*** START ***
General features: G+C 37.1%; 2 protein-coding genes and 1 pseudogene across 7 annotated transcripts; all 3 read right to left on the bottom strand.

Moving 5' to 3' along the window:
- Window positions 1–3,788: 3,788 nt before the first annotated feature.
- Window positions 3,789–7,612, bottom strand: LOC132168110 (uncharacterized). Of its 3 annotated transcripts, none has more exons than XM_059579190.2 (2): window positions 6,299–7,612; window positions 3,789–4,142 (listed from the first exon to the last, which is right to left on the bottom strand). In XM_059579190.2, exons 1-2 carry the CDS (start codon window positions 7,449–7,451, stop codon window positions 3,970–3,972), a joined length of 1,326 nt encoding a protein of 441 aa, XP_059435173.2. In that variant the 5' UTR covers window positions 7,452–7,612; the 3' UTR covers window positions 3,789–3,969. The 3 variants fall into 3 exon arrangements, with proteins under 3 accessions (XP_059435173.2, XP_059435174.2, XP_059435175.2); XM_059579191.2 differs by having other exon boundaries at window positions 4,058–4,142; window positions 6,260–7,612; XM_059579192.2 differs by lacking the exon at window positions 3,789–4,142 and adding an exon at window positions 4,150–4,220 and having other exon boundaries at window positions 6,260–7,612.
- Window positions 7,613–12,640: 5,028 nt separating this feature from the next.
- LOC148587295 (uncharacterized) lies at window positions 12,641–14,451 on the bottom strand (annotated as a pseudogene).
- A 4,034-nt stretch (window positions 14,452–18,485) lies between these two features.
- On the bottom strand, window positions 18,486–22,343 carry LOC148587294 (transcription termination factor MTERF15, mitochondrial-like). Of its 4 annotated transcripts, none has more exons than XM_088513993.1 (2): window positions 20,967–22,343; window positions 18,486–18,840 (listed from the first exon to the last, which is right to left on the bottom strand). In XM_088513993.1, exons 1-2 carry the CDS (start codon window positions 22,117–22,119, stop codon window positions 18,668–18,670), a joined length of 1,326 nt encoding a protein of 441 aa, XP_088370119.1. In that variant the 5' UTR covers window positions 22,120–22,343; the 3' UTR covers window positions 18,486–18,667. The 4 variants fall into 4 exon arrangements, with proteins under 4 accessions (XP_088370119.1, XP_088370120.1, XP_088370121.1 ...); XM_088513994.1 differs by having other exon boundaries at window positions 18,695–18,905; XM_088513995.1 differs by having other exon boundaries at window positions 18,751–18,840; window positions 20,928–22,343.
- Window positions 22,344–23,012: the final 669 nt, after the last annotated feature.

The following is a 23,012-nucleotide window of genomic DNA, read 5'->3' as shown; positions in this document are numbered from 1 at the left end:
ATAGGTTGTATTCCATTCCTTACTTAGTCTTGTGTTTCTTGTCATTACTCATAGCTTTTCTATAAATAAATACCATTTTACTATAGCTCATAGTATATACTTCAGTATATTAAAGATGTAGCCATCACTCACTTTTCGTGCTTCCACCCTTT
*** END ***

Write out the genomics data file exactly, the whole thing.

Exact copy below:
General features: G+C 37.1%; 2 protein-coding genes and 1 pseudogene across 7 annotated transcripts; all 3 read right to left on the bottom strand.

Moving 5' to 3' along the window:
- Window positions 1–3,788: 3,788 nt before the first annotated feature.
- Window positions 3,789–7,612, bottom strand: LOC132168110 (uncharacterized). Of its 3 annotated transcripts, none has more exons than XM_059579190.2 (2): window positions 6,299–7,612; window positions 3,789–4,142 (listed from the first exon to the last, which is right to left on the bottom strand). In XM_059579190.2, exons 1-2 carry the CDS (start codon window positions 7,449–7,451, stop codon window positions 3,970–3,972), a joined length of 1,326 nt encoding a protein of 441 aa, XP_059435173.2. In that variant the 5' UTR covers window positions 7,452–7,612; the 3' UTR covers window positions 3,789–3,969. The 3 variants fall into 3 exon arrangements, with proteins under 3 accessions (XP_059435173.2, XP_059435174.2, XP_059435175.2); XM_059579191.2 differs by having other exon boundaries at window positions 4,058–4,142; window positions 6,260–7,612; XM_059579192.2 differs by lacking the exon at window positions 3,789–4,142 and adding an exon at window positions 4,150–4,220 and having other exon boundaries at window positions 6,260–7,612.
- Window positions 7,613–12,640: 5,028 nt separating this feature from the next.
- LOC148587295 (uncharacterized) lies at window positions 12,641–14,451 on the bottom strand (annotated as a pseudogene).
- A 4,034-nt stretch (window positions 14,452–18,485) lies between these two features.
- On the bottom strand, window positions 18,486–22,343 carry LOC148587294 (transcription termination factor MTERF15, mitochondrial-like). Of its 4 annotated transcripts, none has more exons than XM_088513993.1 (2): window positions 20,967–22,343; window positions 18,486–18,840 (listed from the first exon to the last, which is right to left on the bottom strand). In XM_088513993.1, exons 1-2 carry the CDS (start codon window positions 22,117–22,119, stop codon window positions 18,668–18,670), a joined length of 1,326 nt encoding a protein of 441 aa, XP_088370119.1. In that variant the 5' UTR covers window positions 22,120–22,343; the 3' UTR covers window positions 18,486–18,667. The 4 variants fall into 4 exon arrangements, with proteins under 4 accessions (XP_088370119.1, XP_088370120.1, XP_088370121.1 ...); XM_088513994.1 differs by having other exon boundaries at window positions 18,695–18,905; XM_088513995.1 differs by having other exon boundaries at window positions 18,751–18,840; window positions 20,928–22,343.
- Window positions 22,344–23,012: the final 669 nt, after the last annotated feature.

The following is a 23,012-nucleotide window of genomic DNA, read 5'->3' as shown; positions in this document are numbered from 1 at the left end:
ATAGGTTGTATTCCATTCCTTACTTAGTCTTGTGTTTCTTGTCATTACTCATAGCTTTTCTATAAATAAATACCATTTTACTATAGCTCATAGTATATACTTCAGTATATTAAAGATGTAGCCATCACTCACTTTTCGTGCTTCCACCCTTT